East Indies Duck

The East Indies Duck is a bantam breed of domesticated waterfowls that are extremely well-known as pets for their completely beetle green-black plumage with a metallic sheen, especially in sunlight, and has rendered them their gorgeous looks. This trait is not found in any other duck, except for the Cayuga Duck. They are not meat or egg breed, but are extensively bred in houses and hatcheries for exhibition and decoration purposes.

East Indies Duck
East Indies Duck

Quick Information

Also Known As Black East Indies Duck
Physical Characteristics Back iridescent bronzy green upper part and greenish gray below; Males have rose-red throat and forehead, the tail broad, and the feet are webbed and brownish in color; ducklings are brown black with black bills and black legs
Plumage/Feathers Beetle-greenish black; glossy; with metallic sheen
Bills (Beaks) Black, straight, medium
Personality Traits Shy, friendly, peaceful, quiet (quieter than call ducks)
Purposes Exhibition, show, ornamental purposes
Classification Bantam
Incubation Period 26-28 days
Lifespan More than 10 years
Weight Drake: 900 gm
Hen: 700-800 gm
(Adult averages)
Height (Size) 10 cm
Wing Span 12 cm
Height (size) Short to Medium
Popular Traits Striking looks, needs less care
Category Light
Flying Ability Yes
Migratory Yes
Population/Status Common
Diet General duck foods like crustaceans, seeds, microbes, bugs
Time of Development Later half of 19th century
Country of Origin USA
 Black East Indie Duck
Black East Indie Duck

History and Development

The East Indies Duck breed was developed in the latter half of the 19th century in the United States, and not in Southeast Asia, as it might sound from the name of the breed. Some people also think that, this breed dates back to 1831, and was found in London, since the Zoological Society of London seemed to have kept specimens of this breed then under the name ‘Buenos Ayres’ duck.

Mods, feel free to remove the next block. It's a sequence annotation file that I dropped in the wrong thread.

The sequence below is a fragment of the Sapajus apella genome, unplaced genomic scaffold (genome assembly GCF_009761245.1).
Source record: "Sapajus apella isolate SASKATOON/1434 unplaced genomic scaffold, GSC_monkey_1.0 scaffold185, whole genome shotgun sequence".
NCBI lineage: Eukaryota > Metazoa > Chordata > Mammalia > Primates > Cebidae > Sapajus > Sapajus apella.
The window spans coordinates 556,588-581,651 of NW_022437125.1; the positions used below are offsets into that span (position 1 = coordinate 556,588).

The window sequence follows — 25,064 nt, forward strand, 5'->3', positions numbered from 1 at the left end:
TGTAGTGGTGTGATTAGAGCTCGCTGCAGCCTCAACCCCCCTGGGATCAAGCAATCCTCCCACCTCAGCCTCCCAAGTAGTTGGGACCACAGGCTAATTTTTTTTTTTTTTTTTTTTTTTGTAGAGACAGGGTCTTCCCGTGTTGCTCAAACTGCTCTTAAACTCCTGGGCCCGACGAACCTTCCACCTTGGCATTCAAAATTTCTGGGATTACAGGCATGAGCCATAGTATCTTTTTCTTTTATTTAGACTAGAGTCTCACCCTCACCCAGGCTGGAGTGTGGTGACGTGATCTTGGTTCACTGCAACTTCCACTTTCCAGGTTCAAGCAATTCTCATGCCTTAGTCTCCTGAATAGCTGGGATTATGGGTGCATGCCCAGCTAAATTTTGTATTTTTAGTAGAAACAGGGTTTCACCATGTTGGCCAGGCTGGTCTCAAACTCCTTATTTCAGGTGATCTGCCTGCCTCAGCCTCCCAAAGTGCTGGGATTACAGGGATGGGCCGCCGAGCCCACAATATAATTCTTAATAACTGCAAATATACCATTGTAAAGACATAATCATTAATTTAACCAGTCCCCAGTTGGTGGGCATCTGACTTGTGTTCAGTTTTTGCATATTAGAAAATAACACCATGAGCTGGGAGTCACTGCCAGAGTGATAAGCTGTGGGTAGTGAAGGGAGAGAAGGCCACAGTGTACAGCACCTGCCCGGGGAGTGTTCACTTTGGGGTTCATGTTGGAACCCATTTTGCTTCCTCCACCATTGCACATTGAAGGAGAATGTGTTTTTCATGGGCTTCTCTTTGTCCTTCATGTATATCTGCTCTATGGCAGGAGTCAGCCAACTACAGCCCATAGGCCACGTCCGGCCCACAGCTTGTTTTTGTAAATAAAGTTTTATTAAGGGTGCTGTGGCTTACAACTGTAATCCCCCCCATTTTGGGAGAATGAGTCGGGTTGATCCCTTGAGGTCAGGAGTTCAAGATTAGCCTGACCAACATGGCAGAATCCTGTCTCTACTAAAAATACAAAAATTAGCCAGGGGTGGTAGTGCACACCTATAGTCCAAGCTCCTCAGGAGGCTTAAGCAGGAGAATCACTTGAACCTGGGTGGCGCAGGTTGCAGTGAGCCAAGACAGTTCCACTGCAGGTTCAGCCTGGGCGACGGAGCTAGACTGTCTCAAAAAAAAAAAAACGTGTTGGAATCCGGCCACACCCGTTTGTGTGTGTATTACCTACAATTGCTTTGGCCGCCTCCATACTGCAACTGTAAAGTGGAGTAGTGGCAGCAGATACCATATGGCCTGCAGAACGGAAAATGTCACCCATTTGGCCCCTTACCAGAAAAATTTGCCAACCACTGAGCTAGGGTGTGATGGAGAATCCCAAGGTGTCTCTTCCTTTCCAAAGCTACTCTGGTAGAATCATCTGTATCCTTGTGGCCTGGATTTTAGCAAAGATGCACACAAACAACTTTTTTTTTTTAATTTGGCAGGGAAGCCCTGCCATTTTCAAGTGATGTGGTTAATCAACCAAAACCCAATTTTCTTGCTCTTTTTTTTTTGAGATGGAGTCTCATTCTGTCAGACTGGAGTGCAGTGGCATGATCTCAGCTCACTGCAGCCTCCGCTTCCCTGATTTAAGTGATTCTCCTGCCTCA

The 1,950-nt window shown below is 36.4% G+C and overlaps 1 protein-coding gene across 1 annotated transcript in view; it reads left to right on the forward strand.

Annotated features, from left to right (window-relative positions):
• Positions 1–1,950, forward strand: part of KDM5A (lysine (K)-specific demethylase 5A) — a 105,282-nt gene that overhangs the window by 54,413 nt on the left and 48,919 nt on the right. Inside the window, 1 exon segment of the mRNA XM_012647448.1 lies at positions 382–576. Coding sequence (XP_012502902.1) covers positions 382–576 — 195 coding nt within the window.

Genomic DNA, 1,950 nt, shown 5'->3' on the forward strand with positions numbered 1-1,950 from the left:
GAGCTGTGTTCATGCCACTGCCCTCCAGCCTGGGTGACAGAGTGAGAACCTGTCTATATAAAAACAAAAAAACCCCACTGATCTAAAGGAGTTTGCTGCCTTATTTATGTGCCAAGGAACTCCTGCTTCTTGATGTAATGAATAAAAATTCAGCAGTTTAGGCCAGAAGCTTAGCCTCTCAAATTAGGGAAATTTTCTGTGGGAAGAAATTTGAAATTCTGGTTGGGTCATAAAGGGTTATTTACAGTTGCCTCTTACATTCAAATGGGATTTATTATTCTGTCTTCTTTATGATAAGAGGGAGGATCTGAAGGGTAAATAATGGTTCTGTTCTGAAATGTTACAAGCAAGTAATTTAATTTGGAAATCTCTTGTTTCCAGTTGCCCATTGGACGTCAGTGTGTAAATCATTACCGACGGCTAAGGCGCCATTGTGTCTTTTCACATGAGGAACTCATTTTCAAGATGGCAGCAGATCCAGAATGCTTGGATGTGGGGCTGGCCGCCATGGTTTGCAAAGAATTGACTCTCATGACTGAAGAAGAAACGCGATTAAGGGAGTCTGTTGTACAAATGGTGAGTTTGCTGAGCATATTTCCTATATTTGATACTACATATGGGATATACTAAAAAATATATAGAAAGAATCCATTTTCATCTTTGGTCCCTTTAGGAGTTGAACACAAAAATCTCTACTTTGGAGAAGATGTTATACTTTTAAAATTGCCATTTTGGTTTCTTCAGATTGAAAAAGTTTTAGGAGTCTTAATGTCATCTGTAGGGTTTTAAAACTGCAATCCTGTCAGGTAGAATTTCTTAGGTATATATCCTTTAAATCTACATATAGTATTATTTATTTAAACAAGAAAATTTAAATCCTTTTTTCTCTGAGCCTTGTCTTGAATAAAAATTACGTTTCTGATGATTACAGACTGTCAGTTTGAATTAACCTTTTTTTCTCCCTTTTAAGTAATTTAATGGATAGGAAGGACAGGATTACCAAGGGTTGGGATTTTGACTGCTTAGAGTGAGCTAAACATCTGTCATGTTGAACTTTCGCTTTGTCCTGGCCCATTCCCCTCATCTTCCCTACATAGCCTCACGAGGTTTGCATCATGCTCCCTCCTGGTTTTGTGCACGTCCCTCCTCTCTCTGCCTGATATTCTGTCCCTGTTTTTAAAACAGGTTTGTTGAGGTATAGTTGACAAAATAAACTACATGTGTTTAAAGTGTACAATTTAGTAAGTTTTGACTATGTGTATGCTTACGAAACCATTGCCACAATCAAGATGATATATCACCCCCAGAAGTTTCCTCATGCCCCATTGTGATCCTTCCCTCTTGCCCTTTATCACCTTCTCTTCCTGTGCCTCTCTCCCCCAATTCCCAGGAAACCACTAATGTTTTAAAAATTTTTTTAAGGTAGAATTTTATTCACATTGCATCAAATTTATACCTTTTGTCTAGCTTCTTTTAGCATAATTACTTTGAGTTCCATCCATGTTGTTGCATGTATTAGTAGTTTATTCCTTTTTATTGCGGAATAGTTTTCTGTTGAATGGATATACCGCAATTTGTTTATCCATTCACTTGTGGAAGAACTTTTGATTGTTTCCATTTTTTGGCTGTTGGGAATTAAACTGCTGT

Black East Indie Ducks
Black East Indie Ducks
East Indies Ducks
East Indies Ducks

The breed was standardized in the UK in 1865. In 1874, the breed was recognized by the American Poultry Association’s Standard of Perfection, and since then, they have been highly-priced by the breeders as an ornamental breed.

 Black East Indies Duck
Black East Indies Duck
 East Indie Duck
East Indie Duck

Eggs

Interestingly, the egg color of the East Indies in the early breeding season is black or dark gray, however, later during the laying season, the color changes gradually to light gray or blue. They lay 40-100 eggs per year. The female ducks take care of the eggs before hatching.

Black East Indie Duck Eggs
Black East Indie Duck Eggs
East Indies Duck Baby
East Indies Duck Baby

Interesting Facts

  • The male ducks normally retain their characteristic greenish-black hue till old age, unlike the females, that develop white patches that increase with age.
  • In 1943, the duck was selected by a committee of professional artists who were given the responsibility to choose the most beautiful bird from a group of 5000 specimens of both land and water fowl varieties.
  • Because of their small size, they are relatively good fliers.

Video: Black East Indies Ducks and Ducklings in the Farm


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